Monday, January 19, 2009

Go straight to jail, do not pass go


"Ego is like a room of your own, a room with a view, with the temperature and the smells, and the music that you like. You want it your own way. You'd just like to have a little happiness, you know, just gimme a break!
"But the more you think that way, the more you try to get life to come out so that it will always suit you, the more your fear of other people and what's outside your room grows. Rather than becoming more relaxed, you start pulling down the shades and locking the door. To begin to develop compassion for yourself and others, you have to unlock the door."--Pema Chodron

This holiday weekend I've spent a lot of time reading, ignoring the vacuuming and dusting I should be doing. Last night I finished a book of essays from women in prison called Couldn't Keep it To Myself: Testimonies From Our Imprisoned Sisters by Wally Lamb and the Women of York Correctional Institution. One of my worst fears (and I have many fears!) is going to prison, either for a crime I didn't commit, or for a crime that wasn't intentional (like getting distracted while in traffic and crossing a median.) I'm not saying this fear is rational--I don't even drive except for the few times I've gone out with M. riding down clear country roads in Maine. My fear is being confined, unable to make choices or walk away from bad situations. The women in York Institute's creative writing program manage to talk so eloquently about a place that's designed to stamp out any individuality and any notion of personal space. They are able to capture the dread and despair while managing to rise above it.

Normally I'm very black and white in my thinking about crime and punishment. "An eye for an eye!"I say, thinking of the harm I would want to cause anyone who harmed me or any of my loved ones. But these women's stories touched me. Not only were the essays articulate and honest, but they were never justifications for what these women had done, even though from my view, women who kill their abusive husbands don't deserve a 10-20 year jail sentence. So many horrible crimes had been committed against these women before they ever picked up a gun or a 2x4--from incest to physical and mental abuse, abandonment and betrayal--it wasn't really surprising that the women had snapped. I'm not saying it's OK to kill someone, but reading these women's stories made me more sympathetic toward them, people who I might otherwise simply dismiss as "bad," and never try to get to know or understand. It's easy to be compassionate toward your mother or husband or best friend, but try feeling compassion for a stranger in jail. I've questioned many times if I ever could dare feel compassion for "those evil people."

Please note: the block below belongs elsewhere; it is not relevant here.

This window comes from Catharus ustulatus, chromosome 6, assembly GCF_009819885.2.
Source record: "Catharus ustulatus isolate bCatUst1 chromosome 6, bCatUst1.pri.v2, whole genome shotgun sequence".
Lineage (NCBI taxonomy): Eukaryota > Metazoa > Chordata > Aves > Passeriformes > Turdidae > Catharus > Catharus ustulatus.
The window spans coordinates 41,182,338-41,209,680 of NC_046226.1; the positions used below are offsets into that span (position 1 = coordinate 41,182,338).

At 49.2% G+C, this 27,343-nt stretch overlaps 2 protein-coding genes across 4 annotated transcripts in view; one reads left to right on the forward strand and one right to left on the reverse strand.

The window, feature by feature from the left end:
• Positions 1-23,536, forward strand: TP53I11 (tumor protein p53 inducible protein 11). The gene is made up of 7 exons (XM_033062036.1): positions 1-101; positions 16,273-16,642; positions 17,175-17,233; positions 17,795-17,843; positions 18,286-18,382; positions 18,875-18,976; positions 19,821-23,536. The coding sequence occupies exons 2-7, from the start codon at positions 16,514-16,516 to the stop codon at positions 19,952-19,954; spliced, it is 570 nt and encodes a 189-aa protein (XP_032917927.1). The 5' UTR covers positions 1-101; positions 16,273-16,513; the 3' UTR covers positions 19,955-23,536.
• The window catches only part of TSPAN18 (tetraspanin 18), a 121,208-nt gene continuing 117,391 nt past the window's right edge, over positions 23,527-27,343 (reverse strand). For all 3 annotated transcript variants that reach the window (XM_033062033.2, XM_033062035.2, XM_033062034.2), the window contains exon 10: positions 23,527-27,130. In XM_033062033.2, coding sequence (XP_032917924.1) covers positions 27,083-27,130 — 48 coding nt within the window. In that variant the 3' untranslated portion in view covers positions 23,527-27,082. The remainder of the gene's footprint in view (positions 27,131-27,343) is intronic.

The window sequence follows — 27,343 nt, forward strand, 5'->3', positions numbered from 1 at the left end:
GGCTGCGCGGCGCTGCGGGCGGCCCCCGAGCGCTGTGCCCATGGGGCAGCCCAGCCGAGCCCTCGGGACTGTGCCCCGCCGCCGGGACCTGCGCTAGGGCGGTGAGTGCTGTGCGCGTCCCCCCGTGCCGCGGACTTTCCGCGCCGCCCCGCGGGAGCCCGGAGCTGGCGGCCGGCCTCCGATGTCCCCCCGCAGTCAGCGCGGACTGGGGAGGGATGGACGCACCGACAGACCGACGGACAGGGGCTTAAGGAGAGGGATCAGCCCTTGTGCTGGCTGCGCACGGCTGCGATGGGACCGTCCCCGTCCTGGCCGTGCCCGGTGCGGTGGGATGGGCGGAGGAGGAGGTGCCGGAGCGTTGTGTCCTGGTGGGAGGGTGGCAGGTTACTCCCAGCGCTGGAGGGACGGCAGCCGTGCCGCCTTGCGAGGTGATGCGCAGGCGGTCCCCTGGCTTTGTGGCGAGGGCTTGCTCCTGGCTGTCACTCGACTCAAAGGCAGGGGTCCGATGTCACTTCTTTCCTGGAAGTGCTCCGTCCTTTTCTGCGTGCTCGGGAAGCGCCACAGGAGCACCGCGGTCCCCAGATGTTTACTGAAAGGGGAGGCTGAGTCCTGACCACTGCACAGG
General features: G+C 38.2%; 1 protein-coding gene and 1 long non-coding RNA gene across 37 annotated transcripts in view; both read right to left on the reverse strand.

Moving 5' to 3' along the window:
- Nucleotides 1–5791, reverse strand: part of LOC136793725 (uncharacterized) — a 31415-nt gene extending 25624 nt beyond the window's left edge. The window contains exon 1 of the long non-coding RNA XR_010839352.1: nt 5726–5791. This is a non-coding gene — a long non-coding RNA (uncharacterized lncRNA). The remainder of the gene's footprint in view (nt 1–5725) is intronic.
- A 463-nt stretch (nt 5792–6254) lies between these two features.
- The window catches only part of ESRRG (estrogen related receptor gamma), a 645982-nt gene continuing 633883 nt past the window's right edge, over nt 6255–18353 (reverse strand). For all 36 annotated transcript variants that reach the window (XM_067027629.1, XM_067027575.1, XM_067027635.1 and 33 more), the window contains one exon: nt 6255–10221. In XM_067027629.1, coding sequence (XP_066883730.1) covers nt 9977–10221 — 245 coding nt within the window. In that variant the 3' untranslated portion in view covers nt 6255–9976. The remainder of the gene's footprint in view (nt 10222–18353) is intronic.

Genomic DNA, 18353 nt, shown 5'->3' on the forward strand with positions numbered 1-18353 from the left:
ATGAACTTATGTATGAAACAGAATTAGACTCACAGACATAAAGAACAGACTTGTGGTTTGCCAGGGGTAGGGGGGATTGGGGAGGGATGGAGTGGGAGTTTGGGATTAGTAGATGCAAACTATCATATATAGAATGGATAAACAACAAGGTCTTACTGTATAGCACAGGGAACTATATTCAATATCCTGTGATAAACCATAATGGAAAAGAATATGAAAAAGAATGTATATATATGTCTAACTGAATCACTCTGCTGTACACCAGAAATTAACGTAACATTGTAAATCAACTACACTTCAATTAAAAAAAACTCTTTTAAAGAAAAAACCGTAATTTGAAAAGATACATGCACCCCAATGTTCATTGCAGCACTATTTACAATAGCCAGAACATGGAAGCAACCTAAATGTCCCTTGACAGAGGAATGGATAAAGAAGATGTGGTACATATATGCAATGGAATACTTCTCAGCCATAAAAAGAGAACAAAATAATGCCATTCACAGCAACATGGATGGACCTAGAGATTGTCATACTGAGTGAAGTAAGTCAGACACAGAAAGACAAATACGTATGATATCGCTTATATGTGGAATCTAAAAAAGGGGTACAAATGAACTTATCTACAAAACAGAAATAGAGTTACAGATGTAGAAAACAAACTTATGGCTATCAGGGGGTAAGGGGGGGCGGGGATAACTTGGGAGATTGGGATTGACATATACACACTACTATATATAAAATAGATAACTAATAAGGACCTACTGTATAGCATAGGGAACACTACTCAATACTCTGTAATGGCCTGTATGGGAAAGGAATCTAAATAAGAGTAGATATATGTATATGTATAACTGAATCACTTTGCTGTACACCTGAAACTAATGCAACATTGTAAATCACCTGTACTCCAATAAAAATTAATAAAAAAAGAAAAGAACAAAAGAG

I also kept thinking how grateful I was to be on the outside of prison, looking in from the safety of my livingroom. I had a normal, happy childhood. I've never been abused or neglected by people I loved. There were small hurts here and there, but overall I would say I've been very fortunate. But as cliche as it may sound, I am aware that in some ways I've built a prison of my own making, and right now, with my attitudes and predjudices, I'm serving a life term if I don't do something to change.

My desire to make everything turn out right for me, my insistence that I only be surrounded by the things I like, the people who care for me, the setting that suits me--my desire to always be comfortable, comes at a cost. I've become more socially isolated and less open. Even a whiff of rejection sends me scurrying away to my self-imposed box. This is not a good way to live, this shutting down that I do. Things are not always going to go my way, people won't always agree with me or praise me; in fact, I have no control over anyone's reaction to me nor do I have control over my environment unless I spend the rest of my life hiding behind closed blinds. In order to let some light in, I need to open the curtains, let sun and let the rain come in.

We're so lucky as human beings to have the chance to experience this world, it's a shame when we limit ourselves because of fear. It's the toughest challenge I've ever faced to tear down those bars. I feel like I don't know where to start. This blog entry is a small step, I guess.

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